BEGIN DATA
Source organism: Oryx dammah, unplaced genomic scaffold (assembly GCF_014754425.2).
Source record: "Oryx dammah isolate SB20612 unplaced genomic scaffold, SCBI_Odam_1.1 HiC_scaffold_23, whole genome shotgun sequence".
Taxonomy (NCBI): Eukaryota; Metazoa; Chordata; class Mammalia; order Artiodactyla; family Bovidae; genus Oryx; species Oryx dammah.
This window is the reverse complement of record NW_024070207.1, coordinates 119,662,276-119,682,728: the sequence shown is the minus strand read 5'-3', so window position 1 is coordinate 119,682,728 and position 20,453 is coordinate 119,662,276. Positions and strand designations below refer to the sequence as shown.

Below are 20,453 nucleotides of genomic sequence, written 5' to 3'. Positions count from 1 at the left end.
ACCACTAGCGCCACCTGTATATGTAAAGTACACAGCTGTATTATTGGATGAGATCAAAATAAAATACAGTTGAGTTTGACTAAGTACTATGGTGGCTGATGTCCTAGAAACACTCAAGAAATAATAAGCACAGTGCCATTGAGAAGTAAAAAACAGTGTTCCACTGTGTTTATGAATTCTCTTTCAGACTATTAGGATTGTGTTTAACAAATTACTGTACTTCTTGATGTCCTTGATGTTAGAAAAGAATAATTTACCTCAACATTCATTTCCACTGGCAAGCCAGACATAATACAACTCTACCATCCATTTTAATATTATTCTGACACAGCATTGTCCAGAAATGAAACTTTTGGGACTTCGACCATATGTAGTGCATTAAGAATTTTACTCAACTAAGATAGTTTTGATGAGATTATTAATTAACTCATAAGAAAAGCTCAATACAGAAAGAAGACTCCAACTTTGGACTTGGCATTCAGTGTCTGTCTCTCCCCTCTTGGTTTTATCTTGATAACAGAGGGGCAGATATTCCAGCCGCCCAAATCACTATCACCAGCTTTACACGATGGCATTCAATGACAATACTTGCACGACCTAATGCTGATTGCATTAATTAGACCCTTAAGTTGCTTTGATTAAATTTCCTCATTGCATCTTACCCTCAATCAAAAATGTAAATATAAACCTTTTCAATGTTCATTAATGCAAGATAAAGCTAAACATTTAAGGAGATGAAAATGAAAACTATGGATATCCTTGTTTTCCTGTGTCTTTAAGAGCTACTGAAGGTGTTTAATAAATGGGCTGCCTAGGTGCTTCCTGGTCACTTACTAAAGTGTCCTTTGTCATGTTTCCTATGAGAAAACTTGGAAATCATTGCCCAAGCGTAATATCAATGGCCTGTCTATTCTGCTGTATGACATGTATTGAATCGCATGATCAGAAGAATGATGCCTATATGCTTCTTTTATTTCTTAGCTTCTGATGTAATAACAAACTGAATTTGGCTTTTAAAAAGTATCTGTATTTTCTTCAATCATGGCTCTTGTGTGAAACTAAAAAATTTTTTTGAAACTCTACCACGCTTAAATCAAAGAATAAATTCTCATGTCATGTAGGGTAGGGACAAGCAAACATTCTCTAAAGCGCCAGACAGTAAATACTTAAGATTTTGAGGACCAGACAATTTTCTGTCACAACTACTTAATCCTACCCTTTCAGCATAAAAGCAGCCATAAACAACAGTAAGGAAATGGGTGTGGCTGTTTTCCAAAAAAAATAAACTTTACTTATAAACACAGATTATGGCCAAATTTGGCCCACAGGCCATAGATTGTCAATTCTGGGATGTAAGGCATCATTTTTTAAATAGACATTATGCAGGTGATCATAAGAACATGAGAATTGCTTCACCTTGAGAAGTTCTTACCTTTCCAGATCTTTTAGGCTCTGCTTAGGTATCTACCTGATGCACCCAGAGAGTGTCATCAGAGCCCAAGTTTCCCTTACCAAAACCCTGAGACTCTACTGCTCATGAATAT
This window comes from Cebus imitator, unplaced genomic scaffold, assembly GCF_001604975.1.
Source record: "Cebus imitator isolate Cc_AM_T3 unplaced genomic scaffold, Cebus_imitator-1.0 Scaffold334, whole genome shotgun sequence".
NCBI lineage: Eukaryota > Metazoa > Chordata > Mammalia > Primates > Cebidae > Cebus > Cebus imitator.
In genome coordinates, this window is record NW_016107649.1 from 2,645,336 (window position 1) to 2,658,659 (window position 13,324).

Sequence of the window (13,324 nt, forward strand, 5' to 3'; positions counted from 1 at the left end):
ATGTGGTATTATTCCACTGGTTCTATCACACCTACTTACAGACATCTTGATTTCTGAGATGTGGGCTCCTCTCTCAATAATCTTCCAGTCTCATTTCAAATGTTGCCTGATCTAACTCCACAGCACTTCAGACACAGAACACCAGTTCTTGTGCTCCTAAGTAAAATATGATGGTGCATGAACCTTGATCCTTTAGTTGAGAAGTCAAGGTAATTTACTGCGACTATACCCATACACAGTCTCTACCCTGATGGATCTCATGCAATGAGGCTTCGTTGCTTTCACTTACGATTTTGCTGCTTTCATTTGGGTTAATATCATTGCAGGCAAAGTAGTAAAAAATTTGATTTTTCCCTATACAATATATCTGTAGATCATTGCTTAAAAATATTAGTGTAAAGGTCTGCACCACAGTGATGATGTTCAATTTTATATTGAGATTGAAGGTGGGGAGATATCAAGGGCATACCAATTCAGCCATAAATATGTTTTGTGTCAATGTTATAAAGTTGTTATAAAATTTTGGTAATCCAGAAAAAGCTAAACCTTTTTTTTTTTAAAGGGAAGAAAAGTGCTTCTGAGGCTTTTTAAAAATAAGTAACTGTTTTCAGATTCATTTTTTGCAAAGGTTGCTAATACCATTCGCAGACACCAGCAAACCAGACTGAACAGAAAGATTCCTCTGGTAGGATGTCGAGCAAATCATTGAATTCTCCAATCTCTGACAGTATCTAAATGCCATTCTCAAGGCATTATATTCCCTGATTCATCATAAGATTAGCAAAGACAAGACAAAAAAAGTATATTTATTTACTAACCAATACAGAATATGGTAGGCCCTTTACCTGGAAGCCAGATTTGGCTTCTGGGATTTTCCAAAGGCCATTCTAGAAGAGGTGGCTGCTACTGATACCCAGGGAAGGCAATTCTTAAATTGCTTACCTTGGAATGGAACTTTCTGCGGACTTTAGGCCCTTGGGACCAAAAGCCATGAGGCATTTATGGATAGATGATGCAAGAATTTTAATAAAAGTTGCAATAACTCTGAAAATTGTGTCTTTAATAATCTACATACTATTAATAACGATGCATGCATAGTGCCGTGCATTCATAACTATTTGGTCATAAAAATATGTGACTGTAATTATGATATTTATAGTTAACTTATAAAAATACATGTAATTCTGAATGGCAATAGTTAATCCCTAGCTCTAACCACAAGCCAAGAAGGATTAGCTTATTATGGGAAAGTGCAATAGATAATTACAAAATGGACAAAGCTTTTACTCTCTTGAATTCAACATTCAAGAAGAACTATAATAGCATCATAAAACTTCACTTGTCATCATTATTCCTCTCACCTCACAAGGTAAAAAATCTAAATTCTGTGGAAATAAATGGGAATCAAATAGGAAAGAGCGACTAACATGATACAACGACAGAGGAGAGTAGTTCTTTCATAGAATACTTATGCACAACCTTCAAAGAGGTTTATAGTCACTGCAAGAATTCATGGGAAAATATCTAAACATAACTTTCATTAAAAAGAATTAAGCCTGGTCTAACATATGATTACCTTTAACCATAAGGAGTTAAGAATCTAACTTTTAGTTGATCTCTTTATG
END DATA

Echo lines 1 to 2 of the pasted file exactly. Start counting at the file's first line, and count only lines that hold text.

Source organism: Oryx dammah, unplaced genomic scaffold (assembly GCF_014754425.2).
Source record: "Oryx dammah isolate SB20612 unplaced genomic scaffold, SCBI_Odam_1.1 HiC_scaffold_23, whole genome shotgun sequence".